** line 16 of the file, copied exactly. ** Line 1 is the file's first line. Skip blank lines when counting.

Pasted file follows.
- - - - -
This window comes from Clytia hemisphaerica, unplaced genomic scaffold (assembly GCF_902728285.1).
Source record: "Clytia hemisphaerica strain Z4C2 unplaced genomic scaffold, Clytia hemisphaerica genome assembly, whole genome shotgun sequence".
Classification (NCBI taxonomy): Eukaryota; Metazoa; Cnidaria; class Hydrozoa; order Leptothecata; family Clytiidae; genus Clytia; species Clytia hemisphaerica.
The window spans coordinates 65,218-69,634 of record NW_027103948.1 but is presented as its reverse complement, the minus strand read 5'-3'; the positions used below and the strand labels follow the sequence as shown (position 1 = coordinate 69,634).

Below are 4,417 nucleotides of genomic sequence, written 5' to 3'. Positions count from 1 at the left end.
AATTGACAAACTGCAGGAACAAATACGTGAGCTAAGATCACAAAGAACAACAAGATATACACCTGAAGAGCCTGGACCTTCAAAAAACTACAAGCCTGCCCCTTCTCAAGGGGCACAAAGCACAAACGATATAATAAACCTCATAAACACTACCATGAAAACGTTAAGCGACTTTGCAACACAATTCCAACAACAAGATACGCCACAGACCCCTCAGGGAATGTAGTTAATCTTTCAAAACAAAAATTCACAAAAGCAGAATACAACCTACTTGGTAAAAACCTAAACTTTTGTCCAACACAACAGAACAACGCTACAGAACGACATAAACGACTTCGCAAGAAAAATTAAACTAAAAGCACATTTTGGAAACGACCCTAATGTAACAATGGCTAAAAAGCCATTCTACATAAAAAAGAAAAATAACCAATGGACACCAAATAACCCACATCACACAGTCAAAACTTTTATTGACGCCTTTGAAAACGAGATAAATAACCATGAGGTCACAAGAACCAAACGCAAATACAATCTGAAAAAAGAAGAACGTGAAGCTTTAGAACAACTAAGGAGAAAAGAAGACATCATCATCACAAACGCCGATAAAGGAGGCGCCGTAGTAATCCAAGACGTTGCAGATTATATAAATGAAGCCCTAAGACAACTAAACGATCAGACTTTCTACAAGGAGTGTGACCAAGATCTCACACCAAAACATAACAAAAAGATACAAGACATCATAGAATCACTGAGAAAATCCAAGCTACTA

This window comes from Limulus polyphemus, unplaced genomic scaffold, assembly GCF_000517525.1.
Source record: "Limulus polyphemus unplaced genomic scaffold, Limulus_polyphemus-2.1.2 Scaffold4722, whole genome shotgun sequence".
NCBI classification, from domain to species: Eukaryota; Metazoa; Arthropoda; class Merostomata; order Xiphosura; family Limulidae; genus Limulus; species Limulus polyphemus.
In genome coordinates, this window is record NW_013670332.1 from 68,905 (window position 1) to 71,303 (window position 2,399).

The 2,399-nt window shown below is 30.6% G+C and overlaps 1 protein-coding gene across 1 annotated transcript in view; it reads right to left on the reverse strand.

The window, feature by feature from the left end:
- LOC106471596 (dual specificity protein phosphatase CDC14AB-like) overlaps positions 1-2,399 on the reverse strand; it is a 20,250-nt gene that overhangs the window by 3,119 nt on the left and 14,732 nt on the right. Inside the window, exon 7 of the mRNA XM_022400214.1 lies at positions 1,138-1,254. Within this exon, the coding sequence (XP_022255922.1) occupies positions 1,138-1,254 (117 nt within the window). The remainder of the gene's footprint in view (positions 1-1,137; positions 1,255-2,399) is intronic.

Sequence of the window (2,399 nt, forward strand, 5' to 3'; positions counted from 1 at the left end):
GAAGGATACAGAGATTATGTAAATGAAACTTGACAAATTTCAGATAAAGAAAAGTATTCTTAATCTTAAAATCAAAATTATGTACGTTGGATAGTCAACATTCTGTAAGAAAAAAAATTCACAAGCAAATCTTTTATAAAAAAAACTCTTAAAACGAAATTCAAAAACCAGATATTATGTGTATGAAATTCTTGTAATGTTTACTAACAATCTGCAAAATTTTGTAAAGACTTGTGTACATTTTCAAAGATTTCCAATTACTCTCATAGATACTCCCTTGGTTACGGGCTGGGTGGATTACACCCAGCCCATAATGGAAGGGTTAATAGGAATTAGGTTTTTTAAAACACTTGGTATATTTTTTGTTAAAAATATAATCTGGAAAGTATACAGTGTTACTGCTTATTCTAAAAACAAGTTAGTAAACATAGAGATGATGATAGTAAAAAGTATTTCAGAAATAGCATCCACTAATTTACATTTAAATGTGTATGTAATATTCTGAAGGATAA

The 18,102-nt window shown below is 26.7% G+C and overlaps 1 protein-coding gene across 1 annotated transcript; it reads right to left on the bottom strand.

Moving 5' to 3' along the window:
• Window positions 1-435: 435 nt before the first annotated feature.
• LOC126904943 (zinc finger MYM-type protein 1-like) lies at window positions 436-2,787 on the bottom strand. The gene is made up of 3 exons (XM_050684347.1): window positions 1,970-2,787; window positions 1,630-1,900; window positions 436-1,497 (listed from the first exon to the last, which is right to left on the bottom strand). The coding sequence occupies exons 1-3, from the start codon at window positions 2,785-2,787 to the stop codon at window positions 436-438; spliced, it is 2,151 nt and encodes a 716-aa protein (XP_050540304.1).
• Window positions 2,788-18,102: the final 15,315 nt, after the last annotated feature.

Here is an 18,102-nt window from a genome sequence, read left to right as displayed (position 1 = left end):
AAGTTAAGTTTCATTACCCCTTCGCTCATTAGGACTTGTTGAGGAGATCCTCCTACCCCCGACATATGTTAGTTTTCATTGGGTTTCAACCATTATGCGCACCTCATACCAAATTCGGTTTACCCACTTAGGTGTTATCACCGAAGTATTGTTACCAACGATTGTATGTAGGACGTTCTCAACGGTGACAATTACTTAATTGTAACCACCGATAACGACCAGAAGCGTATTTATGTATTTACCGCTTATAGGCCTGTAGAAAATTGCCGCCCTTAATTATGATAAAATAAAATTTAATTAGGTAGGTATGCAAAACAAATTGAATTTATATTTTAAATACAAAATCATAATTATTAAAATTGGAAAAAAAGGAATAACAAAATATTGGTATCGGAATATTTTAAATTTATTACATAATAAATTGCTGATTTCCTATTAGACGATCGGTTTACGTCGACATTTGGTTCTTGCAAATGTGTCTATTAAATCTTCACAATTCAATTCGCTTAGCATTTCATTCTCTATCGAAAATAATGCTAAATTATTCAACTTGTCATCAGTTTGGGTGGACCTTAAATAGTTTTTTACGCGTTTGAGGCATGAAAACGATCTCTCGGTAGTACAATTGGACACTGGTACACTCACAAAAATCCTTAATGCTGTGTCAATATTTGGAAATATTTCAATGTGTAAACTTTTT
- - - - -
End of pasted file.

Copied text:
The 18,102-nt window shown below is 26.7% G+C and overlaps 1 protein-coding gene across 1 annotated transcript; it reads right to left on the bottom strand.